Clown Girl, by Monica Drake
Everybody knows a Clown Girl (though she may not be female). She’s young, full of dreams, just trying to get by. She’s warring with her feelings; she’s losing. She makes poor decisions at odd hours. She doesn’t know who to trust. I identify with that. I’ve been Clown Girl.
That said, reading the novel was like listening to a friend cry, again, over a relationship you always knew was doomed. You can never quite decide if her disasters are due to bad people, life’s random unfairnesses, her foibles, or all of the above. You love her, but you want to tell her, jeez, Clown Girl! Get it together!
So I’m of two minds. On the one hand, stumbling ineptly through young adulthood kinda sucks, so it’s not my favorite thing to read about. On the other hand, Drake writes it pretty well. She sets the story in Baloneytown. It’s just like any other seedy small American town, except everything is tinged with clown: high art clowns vs. sellout corporate clowns. Clown prostitutes. Pet rubber chickens. Police vs. clown profiling. Clown universities as the ticket out. Etc. It sounds like a schtick, but Drake plumbs every angle of the analogy, making for a colorful, bizarre take on poverty, status, young love, and finding your purpose.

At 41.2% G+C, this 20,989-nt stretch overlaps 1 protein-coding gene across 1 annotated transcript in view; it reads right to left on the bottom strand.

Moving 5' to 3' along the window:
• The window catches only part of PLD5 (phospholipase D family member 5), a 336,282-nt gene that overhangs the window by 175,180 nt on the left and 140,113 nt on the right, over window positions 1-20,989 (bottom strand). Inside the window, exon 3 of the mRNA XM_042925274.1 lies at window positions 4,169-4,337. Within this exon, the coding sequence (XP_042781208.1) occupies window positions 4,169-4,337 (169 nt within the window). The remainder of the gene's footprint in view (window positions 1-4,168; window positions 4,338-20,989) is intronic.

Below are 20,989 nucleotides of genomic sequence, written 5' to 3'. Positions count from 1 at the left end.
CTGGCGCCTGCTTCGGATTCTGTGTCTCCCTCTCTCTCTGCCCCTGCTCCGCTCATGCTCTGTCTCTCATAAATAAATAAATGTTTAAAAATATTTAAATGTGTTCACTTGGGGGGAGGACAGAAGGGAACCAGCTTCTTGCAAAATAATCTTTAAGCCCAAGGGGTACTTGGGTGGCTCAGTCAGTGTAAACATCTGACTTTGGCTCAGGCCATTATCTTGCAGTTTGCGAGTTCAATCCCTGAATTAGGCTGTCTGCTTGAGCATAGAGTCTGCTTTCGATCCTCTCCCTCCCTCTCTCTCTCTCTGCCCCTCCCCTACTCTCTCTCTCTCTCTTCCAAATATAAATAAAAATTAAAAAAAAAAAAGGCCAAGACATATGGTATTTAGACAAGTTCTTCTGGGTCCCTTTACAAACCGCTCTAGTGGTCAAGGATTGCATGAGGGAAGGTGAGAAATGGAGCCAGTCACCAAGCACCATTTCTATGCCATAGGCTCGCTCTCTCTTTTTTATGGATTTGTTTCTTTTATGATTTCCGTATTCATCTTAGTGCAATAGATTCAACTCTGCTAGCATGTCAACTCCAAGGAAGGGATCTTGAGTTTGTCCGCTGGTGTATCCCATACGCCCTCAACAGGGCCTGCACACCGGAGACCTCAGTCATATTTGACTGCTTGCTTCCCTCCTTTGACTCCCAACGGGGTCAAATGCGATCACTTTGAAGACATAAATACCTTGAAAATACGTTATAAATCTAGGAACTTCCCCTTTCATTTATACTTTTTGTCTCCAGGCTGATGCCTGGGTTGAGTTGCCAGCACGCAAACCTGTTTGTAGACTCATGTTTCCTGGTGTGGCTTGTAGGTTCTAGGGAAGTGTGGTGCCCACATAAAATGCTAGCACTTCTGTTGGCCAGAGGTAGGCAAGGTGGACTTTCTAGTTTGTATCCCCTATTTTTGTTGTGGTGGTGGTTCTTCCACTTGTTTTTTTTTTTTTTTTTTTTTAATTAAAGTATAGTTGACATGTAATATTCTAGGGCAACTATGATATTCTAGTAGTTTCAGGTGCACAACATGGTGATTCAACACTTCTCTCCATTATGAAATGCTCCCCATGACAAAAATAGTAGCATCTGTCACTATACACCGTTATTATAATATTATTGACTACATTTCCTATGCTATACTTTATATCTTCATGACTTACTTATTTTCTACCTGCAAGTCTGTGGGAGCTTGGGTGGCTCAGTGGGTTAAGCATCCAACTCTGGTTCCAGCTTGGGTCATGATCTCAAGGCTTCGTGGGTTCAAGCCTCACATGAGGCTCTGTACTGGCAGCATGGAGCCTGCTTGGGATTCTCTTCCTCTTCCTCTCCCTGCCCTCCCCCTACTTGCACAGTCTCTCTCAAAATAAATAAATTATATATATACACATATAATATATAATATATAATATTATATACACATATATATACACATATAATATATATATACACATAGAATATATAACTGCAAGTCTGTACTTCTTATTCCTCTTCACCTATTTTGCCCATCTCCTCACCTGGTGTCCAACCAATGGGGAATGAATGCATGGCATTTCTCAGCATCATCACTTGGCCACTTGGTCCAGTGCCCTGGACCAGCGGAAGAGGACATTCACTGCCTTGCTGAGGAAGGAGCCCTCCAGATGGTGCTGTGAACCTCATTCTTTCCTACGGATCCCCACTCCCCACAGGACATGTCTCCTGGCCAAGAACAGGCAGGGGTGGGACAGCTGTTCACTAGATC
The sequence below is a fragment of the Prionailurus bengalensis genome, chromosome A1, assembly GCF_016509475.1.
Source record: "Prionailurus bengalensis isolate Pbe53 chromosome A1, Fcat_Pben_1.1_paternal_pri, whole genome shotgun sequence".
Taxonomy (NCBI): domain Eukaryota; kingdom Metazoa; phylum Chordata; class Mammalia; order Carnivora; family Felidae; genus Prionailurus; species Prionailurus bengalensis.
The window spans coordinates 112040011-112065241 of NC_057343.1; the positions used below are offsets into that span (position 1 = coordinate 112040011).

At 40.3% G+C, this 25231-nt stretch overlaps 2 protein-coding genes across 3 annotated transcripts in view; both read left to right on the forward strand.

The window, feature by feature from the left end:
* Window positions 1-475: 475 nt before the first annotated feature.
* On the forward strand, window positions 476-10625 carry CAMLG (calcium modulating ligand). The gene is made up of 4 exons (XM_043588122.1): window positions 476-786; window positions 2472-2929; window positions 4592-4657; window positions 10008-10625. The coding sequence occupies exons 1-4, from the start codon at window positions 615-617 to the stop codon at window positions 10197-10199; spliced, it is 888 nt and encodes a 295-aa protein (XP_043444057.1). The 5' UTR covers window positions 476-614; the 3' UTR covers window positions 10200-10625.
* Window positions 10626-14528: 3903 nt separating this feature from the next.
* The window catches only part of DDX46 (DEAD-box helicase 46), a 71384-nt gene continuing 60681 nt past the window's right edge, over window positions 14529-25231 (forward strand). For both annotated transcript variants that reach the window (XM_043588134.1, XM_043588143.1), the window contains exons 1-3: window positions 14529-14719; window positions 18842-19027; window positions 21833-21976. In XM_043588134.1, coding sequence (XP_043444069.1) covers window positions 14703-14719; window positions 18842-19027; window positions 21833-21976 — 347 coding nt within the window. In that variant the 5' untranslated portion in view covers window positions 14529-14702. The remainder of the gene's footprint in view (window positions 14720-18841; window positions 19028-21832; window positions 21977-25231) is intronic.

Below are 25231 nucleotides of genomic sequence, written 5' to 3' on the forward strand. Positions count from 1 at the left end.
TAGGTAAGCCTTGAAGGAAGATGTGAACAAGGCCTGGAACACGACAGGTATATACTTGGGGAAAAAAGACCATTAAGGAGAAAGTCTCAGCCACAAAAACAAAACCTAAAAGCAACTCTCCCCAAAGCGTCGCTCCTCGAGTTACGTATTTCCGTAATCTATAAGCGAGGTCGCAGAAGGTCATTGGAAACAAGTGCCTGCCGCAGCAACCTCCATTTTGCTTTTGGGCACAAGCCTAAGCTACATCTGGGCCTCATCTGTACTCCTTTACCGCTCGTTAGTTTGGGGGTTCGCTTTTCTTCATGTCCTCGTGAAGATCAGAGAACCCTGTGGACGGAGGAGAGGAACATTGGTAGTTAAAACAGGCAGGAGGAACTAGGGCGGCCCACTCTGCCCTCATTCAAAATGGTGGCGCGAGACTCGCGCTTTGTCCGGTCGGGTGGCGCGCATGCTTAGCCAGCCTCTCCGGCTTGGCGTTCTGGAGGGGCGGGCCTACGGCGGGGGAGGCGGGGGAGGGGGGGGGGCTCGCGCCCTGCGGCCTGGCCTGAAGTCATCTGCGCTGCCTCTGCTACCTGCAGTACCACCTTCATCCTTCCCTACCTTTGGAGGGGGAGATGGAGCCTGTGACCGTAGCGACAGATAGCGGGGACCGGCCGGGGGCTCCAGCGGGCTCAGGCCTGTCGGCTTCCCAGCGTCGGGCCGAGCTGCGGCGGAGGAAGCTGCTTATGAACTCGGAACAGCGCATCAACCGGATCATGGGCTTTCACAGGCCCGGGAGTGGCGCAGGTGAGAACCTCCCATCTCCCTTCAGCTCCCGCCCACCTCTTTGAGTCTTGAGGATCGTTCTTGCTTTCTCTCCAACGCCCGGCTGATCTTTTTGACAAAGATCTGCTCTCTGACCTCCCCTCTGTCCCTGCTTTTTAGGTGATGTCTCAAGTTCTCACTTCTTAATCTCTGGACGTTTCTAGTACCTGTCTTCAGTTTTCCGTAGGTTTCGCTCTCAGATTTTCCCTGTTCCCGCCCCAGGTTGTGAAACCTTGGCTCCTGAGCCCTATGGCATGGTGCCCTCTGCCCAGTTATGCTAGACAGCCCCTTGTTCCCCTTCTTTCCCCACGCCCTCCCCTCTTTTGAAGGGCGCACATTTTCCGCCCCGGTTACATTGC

The 214 in 2014 series chronicles every book I read in 2014. Each review contains exactly 214 words, because 2014 words is too long and 2014 characters is too dang short. And yes, this review is backlogged from 2014.
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